LaChapel said that since 2010, the number of homeless immigrants in search of a piece of bread and some hot soup has increased rapidly in his church.
By Zaira Cortés, El Diario/La Prensa
June 29, 2015
Translated from Spanish by Marianna Breytman for Voices of NY
His tattered clothes scream for help through all of their open seams, but their cries don’t get the pity of passersby hurrying along. He doesn’t remember his name, but they call him Pepe Sopo in the Bronx. He introduces himself as a hopeless Mexican without a ceiling above his head. “I am tired of this bloody life,” he whispers, hiding a toothless smile with his calloused hand. “The only thing I have is the street.”
Pepe says that he is in his 40s, lacking the privilege of having a memory. He may have been born in 1972, but he doesn’t have any identity documentation that confirms his age. He looks older, with his skeletal body, consumed by hunger and addiction, and the deep wrinkles in his dark skin.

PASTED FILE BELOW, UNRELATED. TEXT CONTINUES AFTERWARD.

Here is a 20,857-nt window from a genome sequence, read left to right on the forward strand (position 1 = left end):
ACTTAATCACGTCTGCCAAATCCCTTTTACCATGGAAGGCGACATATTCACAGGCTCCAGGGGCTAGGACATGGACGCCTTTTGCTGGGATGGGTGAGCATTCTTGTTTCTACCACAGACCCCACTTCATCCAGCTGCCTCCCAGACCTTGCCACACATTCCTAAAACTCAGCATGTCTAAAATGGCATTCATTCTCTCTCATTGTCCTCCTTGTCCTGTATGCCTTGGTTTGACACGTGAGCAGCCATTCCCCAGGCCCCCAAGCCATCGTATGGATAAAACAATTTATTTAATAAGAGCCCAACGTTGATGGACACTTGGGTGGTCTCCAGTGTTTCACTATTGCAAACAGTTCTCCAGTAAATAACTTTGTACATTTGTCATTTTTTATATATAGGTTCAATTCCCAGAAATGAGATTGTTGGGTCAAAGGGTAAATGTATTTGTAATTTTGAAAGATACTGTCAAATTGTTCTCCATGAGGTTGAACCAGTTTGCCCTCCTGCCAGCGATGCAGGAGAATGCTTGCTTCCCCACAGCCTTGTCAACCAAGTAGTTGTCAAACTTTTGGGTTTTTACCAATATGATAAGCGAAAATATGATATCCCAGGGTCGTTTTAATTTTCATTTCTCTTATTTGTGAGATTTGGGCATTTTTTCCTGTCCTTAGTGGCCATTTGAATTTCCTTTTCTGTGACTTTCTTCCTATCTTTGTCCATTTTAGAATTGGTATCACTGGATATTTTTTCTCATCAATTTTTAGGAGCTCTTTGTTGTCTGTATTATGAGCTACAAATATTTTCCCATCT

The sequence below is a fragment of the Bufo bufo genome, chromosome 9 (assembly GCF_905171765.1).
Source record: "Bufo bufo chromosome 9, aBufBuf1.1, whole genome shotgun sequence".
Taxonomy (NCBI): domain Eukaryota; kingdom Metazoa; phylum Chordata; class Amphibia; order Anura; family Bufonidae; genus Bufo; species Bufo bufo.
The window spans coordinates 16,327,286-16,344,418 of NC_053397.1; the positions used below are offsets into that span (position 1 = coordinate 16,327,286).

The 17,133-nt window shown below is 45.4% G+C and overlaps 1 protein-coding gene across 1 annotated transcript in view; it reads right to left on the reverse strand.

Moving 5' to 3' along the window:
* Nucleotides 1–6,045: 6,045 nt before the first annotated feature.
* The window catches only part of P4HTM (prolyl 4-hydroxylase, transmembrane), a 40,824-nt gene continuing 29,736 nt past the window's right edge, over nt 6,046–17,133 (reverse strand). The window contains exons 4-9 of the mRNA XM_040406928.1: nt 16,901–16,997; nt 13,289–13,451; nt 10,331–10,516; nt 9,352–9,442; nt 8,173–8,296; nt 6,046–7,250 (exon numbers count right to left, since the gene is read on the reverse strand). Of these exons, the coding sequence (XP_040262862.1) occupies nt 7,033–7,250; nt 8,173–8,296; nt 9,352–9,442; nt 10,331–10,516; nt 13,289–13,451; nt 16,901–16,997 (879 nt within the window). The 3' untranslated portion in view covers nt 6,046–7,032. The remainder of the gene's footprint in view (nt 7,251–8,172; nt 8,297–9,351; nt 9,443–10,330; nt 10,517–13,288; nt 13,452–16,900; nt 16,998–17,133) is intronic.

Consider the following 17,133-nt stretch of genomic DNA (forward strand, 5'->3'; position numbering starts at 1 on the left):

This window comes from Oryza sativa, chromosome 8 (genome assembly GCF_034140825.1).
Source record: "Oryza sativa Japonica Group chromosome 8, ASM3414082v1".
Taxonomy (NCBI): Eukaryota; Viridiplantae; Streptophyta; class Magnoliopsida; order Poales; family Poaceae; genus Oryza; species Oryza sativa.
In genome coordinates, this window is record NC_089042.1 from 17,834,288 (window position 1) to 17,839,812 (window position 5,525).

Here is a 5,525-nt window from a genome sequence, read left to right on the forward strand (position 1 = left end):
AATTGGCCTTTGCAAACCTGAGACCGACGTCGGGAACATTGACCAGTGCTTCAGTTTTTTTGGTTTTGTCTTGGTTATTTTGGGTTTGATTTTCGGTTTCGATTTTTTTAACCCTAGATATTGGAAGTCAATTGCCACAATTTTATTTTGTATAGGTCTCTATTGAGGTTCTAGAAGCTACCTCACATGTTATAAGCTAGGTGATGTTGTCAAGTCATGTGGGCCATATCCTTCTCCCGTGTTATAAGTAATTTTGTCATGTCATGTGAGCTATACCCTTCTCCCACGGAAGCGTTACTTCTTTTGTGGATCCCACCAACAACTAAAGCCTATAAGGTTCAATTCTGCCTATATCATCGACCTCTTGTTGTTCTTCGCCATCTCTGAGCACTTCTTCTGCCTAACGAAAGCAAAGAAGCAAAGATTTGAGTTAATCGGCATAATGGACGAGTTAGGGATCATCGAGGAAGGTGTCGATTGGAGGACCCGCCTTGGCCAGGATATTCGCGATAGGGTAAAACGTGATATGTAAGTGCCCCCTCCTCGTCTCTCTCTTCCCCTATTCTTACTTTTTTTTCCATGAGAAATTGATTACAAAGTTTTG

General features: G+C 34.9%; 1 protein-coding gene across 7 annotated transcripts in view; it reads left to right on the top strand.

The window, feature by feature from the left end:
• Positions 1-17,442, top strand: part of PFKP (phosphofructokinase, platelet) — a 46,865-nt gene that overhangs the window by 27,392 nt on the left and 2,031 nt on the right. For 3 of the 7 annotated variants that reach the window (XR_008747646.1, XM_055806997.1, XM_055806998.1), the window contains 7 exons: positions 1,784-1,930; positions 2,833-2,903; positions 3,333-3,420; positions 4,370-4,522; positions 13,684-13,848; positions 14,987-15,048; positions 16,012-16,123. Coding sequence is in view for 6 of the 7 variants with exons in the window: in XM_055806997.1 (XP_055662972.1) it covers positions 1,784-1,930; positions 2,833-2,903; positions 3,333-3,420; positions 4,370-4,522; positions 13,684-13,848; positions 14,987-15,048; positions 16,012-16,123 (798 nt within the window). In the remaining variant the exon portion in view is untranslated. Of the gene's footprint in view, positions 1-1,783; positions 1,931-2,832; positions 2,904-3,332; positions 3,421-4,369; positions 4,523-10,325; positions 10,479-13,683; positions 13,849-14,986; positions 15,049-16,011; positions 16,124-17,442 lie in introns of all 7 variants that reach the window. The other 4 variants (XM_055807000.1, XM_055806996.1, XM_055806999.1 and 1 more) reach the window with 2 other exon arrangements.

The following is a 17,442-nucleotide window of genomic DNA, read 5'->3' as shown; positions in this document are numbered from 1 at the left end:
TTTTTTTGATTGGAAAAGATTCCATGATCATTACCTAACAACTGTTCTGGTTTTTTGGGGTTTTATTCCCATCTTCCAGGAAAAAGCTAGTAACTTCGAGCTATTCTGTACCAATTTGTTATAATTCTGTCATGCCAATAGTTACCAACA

“It’s quite strange that you’re interested in when I was born because no one cares that I’m going to die,” he said. “We die without anyone praying to our sweet, little God for our souls.”[...]
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